State Superintendent of Public Instruction Tom Torlakson announced that the number of students suspended and expelled in California public schools has declined for the fifth year in a row. Locally, however, Turlock Unified School District reported an increase in student suspensions from 2015-16 to 2016-17.
From the 2011-12 school year to 2016-17, suspensions declined by a remarkable 46 percent across the state, meaning there were 327,857 fewer suspensions in 2016-17 than in 2011-12.
Similarly, expulsions decreased across the state by 42 percent, dropping from about 9,800 to 5,700, a difference of about 4,100 students.
Turlock Unified School District had a suspension rate of 5.8 percent in 2016-17, slightly higher than the county’s suspension rate of 5.5 percent and significantly higher than the statewide rate of 3.6 percent.
A total of 1,398 students were suspended at Turlock schools in the 2016-17 school year, which is 58 more students than were suspended in the 2015-16 year, but 120 fewer students than were suspended in 2014-15.
The figures come from data collected by the California Department of Education and are the most detailed and comprehensive statistics in the nation. The data, which covers both 2015-16 and 2016-17, provides detailed information that includes suspension rates of numerous student groups, including males, females, Latinos, whites, African-Americans, students with disabilities, and students from low-income families.
“This new information demonstrates that efforts by educators all over the state to find better ways to engage students in learning and address behavior problems are paying off in the form of greatly reduced suspensions and expulsions and that translates into more students in class,” said Torlakson, a former science teacher and cross country coach. “The bottom line is that students have to be in class to learn, to succeed, to develop their potential, and to fulfill their dreams.
“Information is power,” said Torlakson. “Since we started collecting and publicizing this data, educators, parents and community members have worked hard to find ways to keep students in school while maintaining a safe environment.”
The new suspension and expulsion numbers are available at the CDE DataQuest Web site and allow for much more in-depth analysis. For example, the new data shows that the suspension and expulsion rate for African American and foster youth face disciplinary action at higher rates than other student groups, even though both groups have experienced significant decline.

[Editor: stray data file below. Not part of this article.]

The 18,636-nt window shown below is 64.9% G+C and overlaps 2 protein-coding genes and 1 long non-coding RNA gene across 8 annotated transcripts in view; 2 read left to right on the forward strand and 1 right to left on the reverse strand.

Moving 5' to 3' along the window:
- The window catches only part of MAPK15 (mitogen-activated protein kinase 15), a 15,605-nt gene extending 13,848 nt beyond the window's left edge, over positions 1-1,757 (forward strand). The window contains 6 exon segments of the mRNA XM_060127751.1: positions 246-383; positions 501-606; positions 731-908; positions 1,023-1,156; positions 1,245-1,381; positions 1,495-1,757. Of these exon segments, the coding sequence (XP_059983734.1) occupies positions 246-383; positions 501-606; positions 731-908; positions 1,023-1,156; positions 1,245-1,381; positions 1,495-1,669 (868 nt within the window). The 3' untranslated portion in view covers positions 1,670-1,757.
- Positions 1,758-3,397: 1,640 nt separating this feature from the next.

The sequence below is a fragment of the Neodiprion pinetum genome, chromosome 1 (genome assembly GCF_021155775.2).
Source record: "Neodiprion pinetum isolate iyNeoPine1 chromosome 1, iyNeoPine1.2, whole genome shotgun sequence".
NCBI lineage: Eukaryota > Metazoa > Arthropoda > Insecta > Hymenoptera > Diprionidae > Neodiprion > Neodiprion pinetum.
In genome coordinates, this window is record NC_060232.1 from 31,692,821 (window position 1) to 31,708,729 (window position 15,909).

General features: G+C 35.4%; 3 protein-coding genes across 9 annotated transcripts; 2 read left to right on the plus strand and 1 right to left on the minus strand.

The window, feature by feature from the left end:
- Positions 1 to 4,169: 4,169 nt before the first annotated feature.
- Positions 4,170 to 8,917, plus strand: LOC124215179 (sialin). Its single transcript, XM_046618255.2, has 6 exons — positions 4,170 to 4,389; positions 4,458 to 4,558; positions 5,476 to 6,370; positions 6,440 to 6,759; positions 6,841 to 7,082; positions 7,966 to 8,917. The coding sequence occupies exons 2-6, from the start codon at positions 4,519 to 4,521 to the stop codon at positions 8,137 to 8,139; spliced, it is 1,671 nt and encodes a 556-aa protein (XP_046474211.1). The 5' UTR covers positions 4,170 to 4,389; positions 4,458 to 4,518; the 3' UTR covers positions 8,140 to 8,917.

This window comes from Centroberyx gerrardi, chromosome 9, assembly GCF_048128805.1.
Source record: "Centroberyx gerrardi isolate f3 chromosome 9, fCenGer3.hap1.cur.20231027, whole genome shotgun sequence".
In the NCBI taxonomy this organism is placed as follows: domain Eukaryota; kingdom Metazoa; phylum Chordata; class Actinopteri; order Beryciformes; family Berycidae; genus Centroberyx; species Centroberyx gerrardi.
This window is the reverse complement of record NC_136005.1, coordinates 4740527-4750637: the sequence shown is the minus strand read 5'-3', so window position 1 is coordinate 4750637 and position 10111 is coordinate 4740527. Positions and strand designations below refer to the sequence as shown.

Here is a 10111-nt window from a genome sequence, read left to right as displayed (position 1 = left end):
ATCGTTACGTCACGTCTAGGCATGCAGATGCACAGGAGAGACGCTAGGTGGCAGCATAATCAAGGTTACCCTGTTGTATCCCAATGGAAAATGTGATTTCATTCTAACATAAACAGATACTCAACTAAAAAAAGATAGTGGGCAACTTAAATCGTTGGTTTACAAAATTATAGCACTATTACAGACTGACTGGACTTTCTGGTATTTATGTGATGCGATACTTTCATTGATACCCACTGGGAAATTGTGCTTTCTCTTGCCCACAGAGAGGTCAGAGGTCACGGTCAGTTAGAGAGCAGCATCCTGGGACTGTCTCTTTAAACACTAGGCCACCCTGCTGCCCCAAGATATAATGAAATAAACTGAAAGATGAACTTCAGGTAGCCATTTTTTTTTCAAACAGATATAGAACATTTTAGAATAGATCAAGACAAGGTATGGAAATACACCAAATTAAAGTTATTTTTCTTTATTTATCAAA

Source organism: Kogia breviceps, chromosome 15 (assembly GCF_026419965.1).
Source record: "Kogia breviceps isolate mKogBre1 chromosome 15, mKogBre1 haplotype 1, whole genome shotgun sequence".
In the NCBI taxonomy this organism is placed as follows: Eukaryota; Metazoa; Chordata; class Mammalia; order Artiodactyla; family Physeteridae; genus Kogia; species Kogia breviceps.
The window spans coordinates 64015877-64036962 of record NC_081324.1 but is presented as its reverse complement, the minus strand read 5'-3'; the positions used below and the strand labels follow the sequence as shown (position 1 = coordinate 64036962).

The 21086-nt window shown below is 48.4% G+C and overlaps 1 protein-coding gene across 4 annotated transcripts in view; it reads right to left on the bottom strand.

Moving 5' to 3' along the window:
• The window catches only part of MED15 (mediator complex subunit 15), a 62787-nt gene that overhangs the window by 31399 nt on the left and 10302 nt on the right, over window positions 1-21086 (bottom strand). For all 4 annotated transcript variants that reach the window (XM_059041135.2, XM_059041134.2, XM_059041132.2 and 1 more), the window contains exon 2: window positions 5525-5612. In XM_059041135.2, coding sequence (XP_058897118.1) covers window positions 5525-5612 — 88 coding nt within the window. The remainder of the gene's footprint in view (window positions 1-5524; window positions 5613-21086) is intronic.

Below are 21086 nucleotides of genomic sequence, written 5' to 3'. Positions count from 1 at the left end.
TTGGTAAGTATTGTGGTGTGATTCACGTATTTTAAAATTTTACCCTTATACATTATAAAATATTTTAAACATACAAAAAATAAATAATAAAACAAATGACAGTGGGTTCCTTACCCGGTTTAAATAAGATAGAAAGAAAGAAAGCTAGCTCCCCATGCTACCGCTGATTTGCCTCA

The suspension rate for white students has decreased from 4.7 percent to 3.2 percent, a decrease of 1.5 percentage points. Meanwhile, the suspension rate for African American students has decreased from 13.7 percent to 9.8 percent, a decrease of 3.9 percentage points. The suspension rate for Hispanic or Latino students has decreased from 6.1 percent to 3.7 percent, a decrease of 2.4 percentage points.
“Disparities in suspension rates among student groups are disturbing and needed to be addressed,” Torlakson said.
“We have much work to do. We need to do more, and we need to do better.”
Over the past few years, the CDE has initiated forums and workshops to make districts, administrators, and teachers aware of successful alternatives to suspensions and expulsions, including “restorative justice” programs that help students understand the nature and consequences of their actions.
In some programs, after an incident of student misconduct, affected parties decide how to repair harm and to do so in a way that meets the victim’s needs, holds offenders accountable, and promotes school safety.
Other strategies underway in California schools include teaching life skills and emotional control. The CDE launched its Behavioral Intervention Strategies and Supports Web page as an additional resource.
Additional strategies may also be funded by the $2.5 million in equity grants approved by the Legislature. The CDE will distribute these grants to school districts and county offices of education to improve test scores, graduation rates, and disciplinary actions for student groups that are lagging.
Legislation effective in January 2015 placed limits on suspensions for “willful defiance,” a category in the state Education Code that had been used broadly to discipline students. Willful defiance became an issue after CDE data revealed that students in certain ethnic groups, particularly African Americans, experienced a disproportionate percentage of expulsions and suspensions under that single category.
Since the law took effect, the total number of overall defiance-only suspensions have decreased from about 335,000 to 78,000, a decrease of nearly 77 percent. The rate for African Americans dropped from about 62,000 to 13,000, a decline of nearly 80 percent.